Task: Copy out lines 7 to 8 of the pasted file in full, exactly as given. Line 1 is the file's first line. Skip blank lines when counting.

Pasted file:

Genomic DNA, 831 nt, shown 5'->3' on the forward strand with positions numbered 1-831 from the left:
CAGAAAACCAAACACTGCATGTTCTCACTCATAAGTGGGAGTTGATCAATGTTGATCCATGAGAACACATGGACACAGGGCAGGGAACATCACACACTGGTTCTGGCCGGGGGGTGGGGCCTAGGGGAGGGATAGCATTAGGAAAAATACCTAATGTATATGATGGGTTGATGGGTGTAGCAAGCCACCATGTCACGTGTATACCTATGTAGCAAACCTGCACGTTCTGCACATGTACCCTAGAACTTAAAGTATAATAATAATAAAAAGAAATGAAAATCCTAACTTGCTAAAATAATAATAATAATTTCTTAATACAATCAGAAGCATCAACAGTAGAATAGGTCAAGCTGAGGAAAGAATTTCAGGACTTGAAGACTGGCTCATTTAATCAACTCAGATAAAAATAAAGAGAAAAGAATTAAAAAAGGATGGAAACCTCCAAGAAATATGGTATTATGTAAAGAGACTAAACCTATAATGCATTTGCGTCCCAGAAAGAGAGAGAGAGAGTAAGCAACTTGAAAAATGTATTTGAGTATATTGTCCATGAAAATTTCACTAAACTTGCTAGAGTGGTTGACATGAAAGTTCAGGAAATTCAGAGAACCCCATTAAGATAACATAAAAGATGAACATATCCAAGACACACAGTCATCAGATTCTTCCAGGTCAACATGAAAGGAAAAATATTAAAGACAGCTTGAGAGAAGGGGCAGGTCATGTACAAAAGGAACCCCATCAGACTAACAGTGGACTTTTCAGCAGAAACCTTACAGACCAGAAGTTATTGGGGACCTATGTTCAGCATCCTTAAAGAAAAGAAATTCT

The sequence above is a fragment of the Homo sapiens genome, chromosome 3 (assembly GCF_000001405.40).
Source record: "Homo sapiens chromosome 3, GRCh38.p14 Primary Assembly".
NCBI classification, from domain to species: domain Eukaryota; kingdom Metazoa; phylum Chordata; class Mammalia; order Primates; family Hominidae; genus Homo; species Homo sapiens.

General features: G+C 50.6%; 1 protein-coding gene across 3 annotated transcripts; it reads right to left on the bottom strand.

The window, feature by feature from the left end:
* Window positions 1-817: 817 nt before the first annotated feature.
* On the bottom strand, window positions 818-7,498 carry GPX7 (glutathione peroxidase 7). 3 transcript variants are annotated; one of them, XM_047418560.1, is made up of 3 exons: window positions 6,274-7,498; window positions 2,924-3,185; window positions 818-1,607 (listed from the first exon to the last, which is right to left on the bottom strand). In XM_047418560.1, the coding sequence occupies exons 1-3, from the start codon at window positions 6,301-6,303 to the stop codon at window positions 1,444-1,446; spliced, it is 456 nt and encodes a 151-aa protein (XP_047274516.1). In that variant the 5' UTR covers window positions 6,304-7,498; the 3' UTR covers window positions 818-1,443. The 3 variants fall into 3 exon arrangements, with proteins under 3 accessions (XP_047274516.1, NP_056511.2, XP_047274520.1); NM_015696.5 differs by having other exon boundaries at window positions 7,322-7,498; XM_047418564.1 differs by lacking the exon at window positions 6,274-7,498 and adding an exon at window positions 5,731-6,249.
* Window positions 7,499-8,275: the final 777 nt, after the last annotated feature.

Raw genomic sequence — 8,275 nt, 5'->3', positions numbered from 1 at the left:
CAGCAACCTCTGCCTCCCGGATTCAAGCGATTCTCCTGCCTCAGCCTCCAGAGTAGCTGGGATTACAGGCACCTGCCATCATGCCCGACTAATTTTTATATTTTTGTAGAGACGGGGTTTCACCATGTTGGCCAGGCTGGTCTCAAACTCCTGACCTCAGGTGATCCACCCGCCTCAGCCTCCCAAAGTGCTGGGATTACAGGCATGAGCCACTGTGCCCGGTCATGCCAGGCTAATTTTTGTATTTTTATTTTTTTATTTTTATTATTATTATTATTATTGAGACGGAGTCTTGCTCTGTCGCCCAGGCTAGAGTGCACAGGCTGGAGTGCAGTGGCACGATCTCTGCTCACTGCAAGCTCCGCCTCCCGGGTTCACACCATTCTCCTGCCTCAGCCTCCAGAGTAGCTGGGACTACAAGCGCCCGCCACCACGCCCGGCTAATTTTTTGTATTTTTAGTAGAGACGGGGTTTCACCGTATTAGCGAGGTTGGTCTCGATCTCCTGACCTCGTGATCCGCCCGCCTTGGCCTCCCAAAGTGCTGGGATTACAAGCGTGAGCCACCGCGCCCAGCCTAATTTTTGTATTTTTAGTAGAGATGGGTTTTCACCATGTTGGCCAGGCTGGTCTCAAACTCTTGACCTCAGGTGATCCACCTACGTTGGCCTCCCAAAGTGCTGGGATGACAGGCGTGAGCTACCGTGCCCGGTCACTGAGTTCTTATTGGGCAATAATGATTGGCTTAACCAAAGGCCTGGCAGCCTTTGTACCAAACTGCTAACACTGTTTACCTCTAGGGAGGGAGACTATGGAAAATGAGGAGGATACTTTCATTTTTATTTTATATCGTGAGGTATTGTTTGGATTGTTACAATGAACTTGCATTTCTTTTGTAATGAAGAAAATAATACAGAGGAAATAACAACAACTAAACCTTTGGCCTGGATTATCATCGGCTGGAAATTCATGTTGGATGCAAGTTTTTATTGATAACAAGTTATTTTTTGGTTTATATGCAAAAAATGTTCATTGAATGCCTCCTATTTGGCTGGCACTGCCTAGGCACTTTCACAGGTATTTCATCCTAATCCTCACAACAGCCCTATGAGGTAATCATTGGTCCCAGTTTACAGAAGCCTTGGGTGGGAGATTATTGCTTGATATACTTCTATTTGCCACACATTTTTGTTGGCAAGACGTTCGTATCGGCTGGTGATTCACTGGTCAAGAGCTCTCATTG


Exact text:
The window, feature by feature from the left end:
* Window positions 1-817: 817 nt before the first annotated feature.